Kelly Ziehm COTA/L, YT: I was waking up at 4:30am to do Sadhana before work for a while but that didn’t work into my life with some health challenges I’ve been experiencing so I found something that works for my life and this moment.The moment I wake up I connect with my breath and start to deepen in. Then I contemplate all that I am grateful for, especially for this beautiful life and that I am breathing. Next I start to wake up my physical body similarly to awaking from Savasana, wiggling fingers and toes, rotating wrists and ankles in one direction and then the other, long body stretch and cat stretch to each side.Then I scrape my tongue and brush my teeth. Next, I put on some mantra music and light some candles and incense. Then, I drink warm water with chlorophyll.Then I make a green smoothie (soaked cashews, granny smith apple, green vibrance, raw protein powder, tons of spinach, coconut oil, chia seeds and water), so important after fasting all night, nothing too sweet or caffeinated and take my supplements. Then I start my practice…Depending on the day I try to do a pranayam, sometimes breath of fire, sometimes something more soothing like alternate nostril breathing or long deep breathing.Then I do some warm ups and a meditation, sometimes short/sometimes long, or a kriya that feels right for that day, again depending on how I’m feeling or I may do a kriya later in the day.Then I dry brush and hop in the shower, chanting the morning Sadhana chants (if I haven’t already). I do self-massage or abyhanga with coconut oil in the warm weather as it has cooling qualities and sesame oil in the cooler weather for its warming qualities and thank my body for all it does for me! Then I get ready for the day while chanting the whole way through! Then I get into my car and either continue to chant the morning Aadhana chants or any uplifting mantra music and feel grateful for a new day❤️ Then usually go to a class at KYB in the evening!
Preet Kaur:I am going on over a 100 days of a solid routine. 10 minutes of repeating the Reiki principles silently, 10 minutes of doing Metta meditation, 7 minutes of chanting Har on my mala, 31 minutes of Kirtan Kriya and 7 minutes of chanting Sat Narayan. Past day 90 my knees and hips really started to bother me and I realized my rigidity of sticking to one pose of meditating was causing me a little physical harm. So now I use all the traditional postures; laying, sitting (more often in a chair now) walking and standing. Sometimes this turns into dancing as I chant! My goal when I began this practice was to transform and begin to get into a flow- then go with that flow! Morphing my practice while still feeling like I am sticking to the integrity of it has been a meditation in practice. It has taken my meditation off the mat, literally, and brought it into my life in a more ever-present way. When I began 100 days ago, I thought I did not have the physical stamina to do Kundalini Yoga in the morning. Now I am finding the joy it brings to listen to what my body, mind and spirit want on a particular day and then go with the guidance I receive. Some days that is Kundalini, some days Yin, some days both. Sometimes it is a 30 minute physical practice, sometimes closer to an hour. I am finding more and more sets and sequences that are “go-tos” and as my repertoire builds, I can feel my whole body/mind/soul getting stronger and more vibrant. I drink my lemon water in the morning, scrape my tongue, body brush, massage my body with coconut oil and take cold showers too!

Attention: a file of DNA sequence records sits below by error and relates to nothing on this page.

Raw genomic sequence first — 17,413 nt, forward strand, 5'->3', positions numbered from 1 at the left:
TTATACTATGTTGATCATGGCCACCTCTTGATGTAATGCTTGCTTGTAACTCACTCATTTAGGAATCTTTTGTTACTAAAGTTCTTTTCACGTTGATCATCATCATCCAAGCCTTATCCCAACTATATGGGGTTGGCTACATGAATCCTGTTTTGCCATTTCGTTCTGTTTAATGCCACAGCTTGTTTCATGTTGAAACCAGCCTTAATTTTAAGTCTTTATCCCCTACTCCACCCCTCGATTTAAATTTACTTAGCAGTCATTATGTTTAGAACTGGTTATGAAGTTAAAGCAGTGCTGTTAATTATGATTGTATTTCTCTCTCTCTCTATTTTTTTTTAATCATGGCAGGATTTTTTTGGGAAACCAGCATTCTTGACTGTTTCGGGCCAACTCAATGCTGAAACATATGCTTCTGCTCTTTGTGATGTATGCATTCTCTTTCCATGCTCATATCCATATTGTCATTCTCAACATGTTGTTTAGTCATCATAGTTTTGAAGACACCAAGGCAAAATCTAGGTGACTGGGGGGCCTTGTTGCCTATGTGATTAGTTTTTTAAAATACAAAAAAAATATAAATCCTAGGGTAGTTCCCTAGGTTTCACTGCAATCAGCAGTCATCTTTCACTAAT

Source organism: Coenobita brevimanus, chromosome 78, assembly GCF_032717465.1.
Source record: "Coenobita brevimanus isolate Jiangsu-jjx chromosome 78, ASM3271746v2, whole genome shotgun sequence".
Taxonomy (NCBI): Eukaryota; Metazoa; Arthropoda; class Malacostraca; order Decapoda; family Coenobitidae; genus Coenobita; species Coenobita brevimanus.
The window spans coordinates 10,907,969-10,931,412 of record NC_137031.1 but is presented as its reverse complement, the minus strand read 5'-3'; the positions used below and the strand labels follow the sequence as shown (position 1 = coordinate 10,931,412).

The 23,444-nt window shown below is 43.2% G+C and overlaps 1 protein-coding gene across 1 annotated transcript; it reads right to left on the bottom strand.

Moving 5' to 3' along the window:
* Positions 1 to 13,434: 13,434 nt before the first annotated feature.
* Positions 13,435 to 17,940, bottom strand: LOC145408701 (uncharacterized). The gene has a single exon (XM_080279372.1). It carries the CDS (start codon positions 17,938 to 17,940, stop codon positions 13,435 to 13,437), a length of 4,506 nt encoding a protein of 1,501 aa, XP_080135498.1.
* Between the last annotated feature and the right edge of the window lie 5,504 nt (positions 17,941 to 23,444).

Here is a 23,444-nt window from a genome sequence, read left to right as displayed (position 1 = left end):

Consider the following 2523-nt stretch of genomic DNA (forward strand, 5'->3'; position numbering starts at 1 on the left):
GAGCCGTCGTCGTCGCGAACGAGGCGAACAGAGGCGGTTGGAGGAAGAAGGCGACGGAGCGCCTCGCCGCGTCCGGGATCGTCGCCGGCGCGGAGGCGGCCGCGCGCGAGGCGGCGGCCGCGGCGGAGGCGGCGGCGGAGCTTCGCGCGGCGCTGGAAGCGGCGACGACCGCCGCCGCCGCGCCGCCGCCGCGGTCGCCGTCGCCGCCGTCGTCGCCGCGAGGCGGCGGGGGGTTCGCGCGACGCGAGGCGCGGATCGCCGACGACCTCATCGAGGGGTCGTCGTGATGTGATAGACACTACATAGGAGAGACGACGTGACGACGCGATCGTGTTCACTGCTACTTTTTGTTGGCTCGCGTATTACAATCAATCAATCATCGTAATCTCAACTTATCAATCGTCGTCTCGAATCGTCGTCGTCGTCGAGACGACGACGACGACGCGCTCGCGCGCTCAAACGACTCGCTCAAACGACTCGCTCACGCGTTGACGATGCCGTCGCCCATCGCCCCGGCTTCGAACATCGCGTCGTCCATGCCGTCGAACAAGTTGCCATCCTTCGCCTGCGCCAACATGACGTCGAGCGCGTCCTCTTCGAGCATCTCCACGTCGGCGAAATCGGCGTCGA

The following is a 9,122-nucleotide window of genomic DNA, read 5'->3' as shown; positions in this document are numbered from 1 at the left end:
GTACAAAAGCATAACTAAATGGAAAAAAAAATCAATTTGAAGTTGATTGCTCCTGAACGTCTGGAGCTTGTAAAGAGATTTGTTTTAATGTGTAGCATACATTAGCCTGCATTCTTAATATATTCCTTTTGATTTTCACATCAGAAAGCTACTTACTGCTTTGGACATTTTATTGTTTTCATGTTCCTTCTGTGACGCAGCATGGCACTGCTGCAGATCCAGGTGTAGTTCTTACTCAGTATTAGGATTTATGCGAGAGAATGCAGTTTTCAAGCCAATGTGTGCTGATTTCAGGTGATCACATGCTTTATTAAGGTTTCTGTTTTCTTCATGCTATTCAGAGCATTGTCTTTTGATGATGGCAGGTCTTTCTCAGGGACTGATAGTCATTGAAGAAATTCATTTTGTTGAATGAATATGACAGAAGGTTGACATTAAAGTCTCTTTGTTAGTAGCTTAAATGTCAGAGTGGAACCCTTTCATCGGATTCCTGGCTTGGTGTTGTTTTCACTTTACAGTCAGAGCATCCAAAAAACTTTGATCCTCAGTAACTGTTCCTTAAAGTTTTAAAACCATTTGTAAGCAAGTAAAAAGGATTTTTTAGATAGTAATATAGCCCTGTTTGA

Happy NEW YEAR!
Siri Bani Kaur
Siri Bani Kaur is CEO and Owner of Kundalini Yoga Boston and You Go Girl Yoga. As a wellness coach, teacher, trainer, author and speaker, she has had the opportunity to learn a great deal of practical and useful tools. Sharing all she has learned and benefited from has become her passion! Siri Bani is committed to helping people of all ages become the absolute BEST version of themselves. She specializes in facilitating quick change from the inside out; dissolving the mental and emotional blocks that keep us stuck in negative patterns so we are able to enjoy a happy, empowered life. This is a life where we enjoy forming uplifting connections and learn to embrace a new way of being. You only have one life to live, so start living your best life NOW!
She is a certified K.R.I. Kundalini Yoga Instructor, a certified Level 2 Radiant Child Yoga Instructor and a certified Level 2 Reiki Practitioner. She has been practicing many styles (Kundalini, Power, Flow, Bikram, Ashtanga) of yoga as well as teaching art and yoga for over two decades. She facilitates cooking, health & wellness classes, along with art & yoga classes and workshops and mindfulness programs for teachers, parents, children and adults.
In addition to teaching yoga, Siri Bani Kaur is a working artist, art instructor and a field associate in the Art and Education Department at Boston University. She received her BFA from The School of the Art Institute of Chicago and her MFA from The College of Fine Arts at Boston University. She has taught art at Boston University, Monserrat College of Art, and in the Waldorf Schools. She is presently the Dean of Faculty at the Chapel Hill-Chauncy Hall School.
Calling on her extensive and remarkable background in fine and healing arts, Siri Bani Kaur is offering her services for small group or private yoga classes, wellness coaching and Reiki sessions.